The New York Mets and their fans have to be gnashing their teeth. Not only did they have their arch rival Phillies in the World Series, but also their cross town rivals, the Yankees. All that occurred while the Mets had one of the highest payrolls, the highest of expectations and it all evaporated in a New York minute. The team couldn't hit, they couldn't pitch and their front office was back pedaling after a myriad of scandals. It was a tough year for the New York Mets in their brand new stadium.
The big story for the Mets in 2009 was injuries. At various times, they lost Beltran, Jose Reyes, John Maine, Johan Santana, Carlos Delgado and J. J. Putz. And these stars weren't lost for just a week or two, but huge chunks of time. Reyes, their once promising building block at shortstop, has tremendous damage to his wheels. Santana had elbow surgery and will be lost for an extensive period of time. Putz, who was expected (along with Francisco Rodriguez) to shore up the bullpen, which led to catastrophic results in 2007 and 2008, was a huge disappointment and then went down to season-ending injury. The Mets have declined to pick up his option, so he is history.
Beltran came back at the end of the season and produced like he always has. He is one of the most underrated performers in the majors. So he'll be fine. Delgado is a free agent and probably won't be resigned. He is going to be 38 after all. Maine came back at the end of the season to mixed results. And nobody seems to know what will happen with Jose Reyes. Cora is a free agent as his backup, but it seems that the Mets should plan on a one-year fill in for Reyes as he tries to rebuild his body.
The other big story for the Mets was their new ballpark. Despite the Mets 92 losses and the fact they were out of the race by June, the fans came out in droves to the tune of 3.3 million. That's encouraging and should continue the stream of income. But the new ball park seemed to make Shea look like the Polo Grounds. Daniel Murphy (of all people) led the Mets in homers with 12. Yes, you heard that right. 12. David Wright, who hit 130 homers his first five seasons with the Mets hit 10 in 2009. And he apparently was so discouraged by the ballpark that he changed his entire hitting philosophy. That has to be discouraging for the Mets when they are used to him popping 30+ homers a year like he did in 2007 and 2008.
So you would think that the Mets would have a good pitching chance in such a ballpark. But in fact, the pitching was bloody awful. Santana pitched great despite his arm being all messed up until he had his surgery. Nelson Figueroa was decent and Fernando Nieve showed promise (plus, he can hit!), but too many starts went to Livan and then his replacement, Tim Redding, with predictable results. But perhaps the Mets' biggest mistake was resigning Oliver Perez. And that's a huge understatement. He was brutal. And many of us who write about baseball predicted this and yet, the Mets went ahead and did it anyway.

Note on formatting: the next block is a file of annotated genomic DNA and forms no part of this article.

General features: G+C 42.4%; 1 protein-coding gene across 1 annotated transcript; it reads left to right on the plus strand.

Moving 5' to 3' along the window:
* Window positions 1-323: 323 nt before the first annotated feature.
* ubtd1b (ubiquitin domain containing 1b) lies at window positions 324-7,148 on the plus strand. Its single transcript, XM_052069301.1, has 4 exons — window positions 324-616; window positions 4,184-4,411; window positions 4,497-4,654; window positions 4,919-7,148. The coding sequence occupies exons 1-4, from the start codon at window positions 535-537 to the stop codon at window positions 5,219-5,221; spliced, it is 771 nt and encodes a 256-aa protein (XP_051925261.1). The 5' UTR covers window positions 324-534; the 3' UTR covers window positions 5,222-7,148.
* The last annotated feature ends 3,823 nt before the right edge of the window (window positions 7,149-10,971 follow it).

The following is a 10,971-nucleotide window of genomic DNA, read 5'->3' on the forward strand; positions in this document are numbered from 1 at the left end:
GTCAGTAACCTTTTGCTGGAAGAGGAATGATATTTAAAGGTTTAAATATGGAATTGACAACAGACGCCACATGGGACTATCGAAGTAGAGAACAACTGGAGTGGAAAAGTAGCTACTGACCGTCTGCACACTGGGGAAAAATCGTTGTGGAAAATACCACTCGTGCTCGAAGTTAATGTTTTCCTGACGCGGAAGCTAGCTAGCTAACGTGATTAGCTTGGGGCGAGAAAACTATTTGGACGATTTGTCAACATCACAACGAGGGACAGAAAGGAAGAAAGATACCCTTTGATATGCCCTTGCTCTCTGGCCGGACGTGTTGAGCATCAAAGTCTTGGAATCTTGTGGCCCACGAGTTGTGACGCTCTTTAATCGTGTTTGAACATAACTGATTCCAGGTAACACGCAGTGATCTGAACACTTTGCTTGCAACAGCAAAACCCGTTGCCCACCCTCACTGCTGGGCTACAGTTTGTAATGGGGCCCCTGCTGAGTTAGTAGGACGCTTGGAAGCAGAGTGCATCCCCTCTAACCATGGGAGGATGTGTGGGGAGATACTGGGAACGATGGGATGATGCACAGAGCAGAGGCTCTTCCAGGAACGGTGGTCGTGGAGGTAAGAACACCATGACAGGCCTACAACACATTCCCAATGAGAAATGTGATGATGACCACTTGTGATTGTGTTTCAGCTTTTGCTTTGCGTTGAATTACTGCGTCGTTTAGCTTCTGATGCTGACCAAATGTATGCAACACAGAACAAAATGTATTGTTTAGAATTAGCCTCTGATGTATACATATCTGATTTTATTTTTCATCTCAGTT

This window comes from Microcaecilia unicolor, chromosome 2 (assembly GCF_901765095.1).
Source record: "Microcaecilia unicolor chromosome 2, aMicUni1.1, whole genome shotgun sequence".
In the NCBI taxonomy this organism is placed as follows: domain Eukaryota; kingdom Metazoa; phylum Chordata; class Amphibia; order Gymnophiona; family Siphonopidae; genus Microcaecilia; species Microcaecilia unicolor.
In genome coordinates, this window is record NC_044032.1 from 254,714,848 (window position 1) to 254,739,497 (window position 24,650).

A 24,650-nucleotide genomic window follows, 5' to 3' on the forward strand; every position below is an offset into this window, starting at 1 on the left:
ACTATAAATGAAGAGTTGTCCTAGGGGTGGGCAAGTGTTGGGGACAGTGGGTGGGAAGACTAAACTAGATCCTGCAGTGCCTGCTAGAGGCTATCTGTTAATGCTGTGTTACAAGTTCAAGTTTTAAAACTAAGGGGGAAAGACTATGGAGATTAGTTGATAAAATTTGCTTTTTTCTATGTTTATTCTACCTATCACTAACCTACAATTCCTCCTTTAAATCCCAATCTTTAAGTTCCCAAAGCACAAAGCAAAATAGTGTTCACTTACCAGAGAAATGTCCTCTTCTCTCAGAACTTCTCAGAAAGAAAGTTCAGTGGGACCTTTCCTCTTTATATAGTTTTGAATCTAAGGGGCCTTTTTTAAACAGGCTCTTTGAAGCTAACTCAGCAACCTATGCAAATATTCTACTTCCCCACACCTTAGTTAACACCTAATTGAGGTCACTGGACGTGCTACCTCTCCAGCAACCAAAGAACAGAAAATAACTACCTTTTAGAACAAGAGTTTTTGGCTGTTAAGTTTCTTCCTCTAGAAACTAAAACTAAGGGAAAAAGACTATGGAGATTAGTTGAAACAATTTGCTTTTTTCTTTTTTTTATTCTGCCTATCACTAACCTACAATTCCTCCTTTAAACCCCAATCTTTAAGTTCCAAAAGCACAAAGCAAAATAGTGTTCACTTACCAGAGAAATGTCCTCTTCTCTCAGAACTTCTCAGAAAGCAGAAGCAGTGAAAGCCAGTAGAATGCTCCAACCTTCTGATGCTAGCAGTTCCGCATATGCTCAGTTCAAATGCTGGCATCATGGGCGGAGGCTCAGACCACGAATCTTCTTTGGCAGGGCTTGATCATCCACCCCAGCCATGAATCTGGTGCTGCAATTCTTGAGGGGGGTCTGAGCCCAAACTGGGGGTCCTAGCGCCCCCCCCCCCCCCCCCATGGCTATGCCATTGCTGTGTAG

The Mets do have some hope for a decent rotation in 2010. Maine, Figueroa, Nieve, Pelfrey and young Jonathan Niese could hold their own. Pelfrey is a disappointment of sorts. His K/BB ratio shows he will never be more than a fourth starter, which is a lot lower than expectations. But if he is fourth or fifth, it's a lot better than at the top of the rotation where he was forced to be in 2009. The Mets also need to figure out if Bobby Parnell is a relief pitcher or a starter. He shows promise but seems to be in the same limbo land that faces the Yankees' Phil Hughes and Joba Chamberlain.
The Mets' relief core wasn't all that bad. Francisco Rodriguez was perfect early and then stumbled quite a bit at the end. He ended up with 35 saves but finished with a 3.71 ERA and blew a lot of saves late in the season. Dessens (who is probably gone as a free agent), Feliciano and Ken Takahashi did some nice work. But Sean Green and Brian Stokes got way too many innings that didn't work out too well. It seems the Mets will need to pick up some arms in the off season.
As for the regulars, nearly all (with the exception of Delgado) are signed for 2010, so the cast will remain about the same. It will be interesting to see if they bring back free agent, Fernando Tatis, who was useful. Angel Pagan did surprisingly well while filling in for Beltran. But Beltran is one of the best centerfielders in baseball. Daniel Murphy is very questionable as Delgado's replacement at first. He doesn't hit enough for the position and he is a lousy fielder. The Mets seem to like the guy, but it doesn't make sense.
Their are questions at catcher. Schneider can't hit and is a free agent. Santos hit okay, but isn't wonderful. So it will be interesting to see if the Mets do something there. Other than that, the Mets will have Castillo, who had a decent 2009, at second. Wright will still be one of the elite third basemen (though he did make 18 errors and can be erratic in the field). Beltran will do his thing in center. That leaves left field (Pagan?), right field (is Francoeur staying?), first base and catcher as question marks.
The Mets certainly should be better in 2010 than they were in 2009. A lot will depend on the rotation and what the Mets do in the off season. But no matter how you look at it, this team does not look like an elite team and will do well to play around .500 ball and finish in the middle of the pack in 2010.